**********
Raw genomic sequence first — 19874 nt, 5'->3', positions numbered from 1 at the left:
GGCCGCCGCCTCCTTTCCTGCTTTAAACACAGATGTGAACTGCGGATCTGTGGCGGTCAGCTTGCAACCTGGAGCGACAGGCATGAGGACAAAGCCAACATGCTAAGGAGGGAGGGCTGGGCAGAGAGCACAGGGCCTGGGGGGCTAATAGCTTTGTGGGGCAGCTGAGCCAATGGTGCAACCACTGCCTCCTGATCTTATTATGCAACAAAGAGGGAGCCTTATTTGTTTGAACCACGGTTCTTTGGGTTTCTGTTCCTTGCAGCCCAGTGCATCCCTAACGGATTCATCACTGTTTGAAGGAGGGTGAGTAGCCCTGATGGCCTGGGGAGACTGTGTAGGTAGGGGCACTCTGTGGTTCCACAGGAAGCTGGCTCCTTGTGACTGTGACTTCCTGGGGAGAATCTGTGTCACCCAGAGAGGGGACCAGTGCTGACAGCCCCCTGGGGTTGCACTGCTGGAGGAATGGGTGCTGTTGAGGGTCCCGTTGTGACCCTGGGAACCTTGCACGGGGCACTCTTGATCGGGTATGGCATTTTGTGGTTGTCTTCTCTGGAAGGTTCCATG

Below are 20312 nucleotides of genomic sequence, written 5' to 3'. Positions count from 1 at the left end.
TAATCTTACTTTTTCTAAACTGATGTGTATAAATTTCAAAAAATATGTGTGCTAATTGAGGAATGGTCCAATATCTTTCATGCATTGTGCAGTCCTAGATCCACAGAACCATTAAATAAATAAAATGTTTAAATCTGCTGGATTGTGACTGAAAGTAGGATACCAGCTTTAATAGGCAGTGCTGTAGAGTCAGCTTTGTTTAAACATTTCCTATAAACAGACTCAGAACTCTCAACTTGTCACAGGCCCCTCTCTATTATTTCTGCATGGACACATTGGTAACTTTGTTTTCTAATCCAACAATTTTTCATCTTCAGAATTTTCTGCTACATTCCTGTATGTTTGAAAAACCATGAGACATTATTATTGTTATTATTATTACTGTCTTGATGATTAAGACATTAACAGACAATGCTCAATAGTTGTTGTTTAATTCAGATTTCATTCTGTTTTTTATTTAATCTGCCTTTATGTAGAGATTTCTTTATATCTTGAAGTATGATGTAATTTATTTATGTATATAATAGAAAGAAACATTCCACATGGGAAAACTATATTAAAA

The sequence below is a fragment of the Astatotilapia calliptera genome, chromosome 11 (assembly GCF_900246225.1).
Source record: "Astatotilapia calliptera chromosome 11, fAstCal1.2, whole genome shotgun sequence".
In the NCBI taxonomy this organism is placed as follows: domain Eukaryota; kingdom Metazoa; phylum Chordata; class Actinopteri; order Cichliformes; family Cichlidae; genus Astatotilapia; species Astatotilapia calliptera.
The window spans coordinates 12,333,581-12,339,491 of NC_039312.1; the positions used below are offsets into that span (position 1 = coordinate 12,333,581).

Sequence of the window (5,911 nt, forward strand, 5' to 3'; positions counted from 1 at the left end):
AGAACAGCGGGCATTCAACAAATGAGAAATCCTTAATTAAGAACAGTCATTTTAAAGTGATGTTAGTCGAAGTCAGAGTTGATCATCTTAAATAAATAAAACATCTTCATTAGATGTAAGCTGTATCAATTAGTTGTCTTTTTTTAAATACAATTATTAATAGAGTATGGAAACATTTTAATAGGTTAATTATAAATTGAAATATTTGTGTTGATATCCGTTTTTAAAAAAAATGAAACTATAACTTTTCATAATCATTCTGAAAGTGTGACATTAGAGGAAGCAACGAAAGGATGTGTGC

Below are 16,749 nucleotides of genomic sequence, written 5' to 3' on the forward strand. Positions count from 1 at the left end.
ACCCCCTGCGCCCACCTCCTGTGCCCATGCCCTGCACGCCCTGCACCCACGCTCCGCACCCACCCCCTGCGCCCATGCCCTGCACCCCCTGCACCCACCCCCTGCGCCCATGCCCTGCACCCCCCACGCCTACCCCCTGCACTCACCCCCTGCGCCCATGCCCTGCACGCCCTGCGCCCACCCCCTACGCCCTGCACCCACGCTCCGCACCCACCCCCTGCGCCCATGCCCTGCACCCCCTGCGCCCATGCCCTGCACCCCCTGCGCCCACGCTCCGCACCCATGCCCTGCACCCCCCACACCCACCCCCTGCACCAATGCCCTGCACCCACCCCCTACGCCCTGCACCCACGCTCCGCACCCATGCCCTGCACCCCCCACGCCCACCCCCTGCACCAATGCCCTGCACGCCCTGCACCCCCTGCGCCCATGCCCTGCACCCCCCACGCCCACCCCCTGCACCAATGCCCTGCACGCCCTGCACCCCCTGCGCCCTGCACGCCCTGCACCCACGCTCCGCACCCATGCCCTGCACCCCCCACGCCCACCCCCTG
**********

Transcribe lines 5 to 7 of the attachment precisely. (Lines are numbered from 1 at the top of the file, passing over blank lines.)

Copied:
The sequence below is a fragment of the Astatotilapia calliptera genome, chromosome 11 (assembly GCF_900246225.1).
Source record: "Astatotilapia calliptera chromosome 11, fAstCal1.2, whole genome shotgun sequence".
In the NCBI taxonomy this organism is placed as follows: domain Eukaryota; kingdom Metazoa; phylum Chordata; class Actinopteri; order Cichliformes; family Cichlidae; genus Astatotilapia; species Astatotilapia calliptera.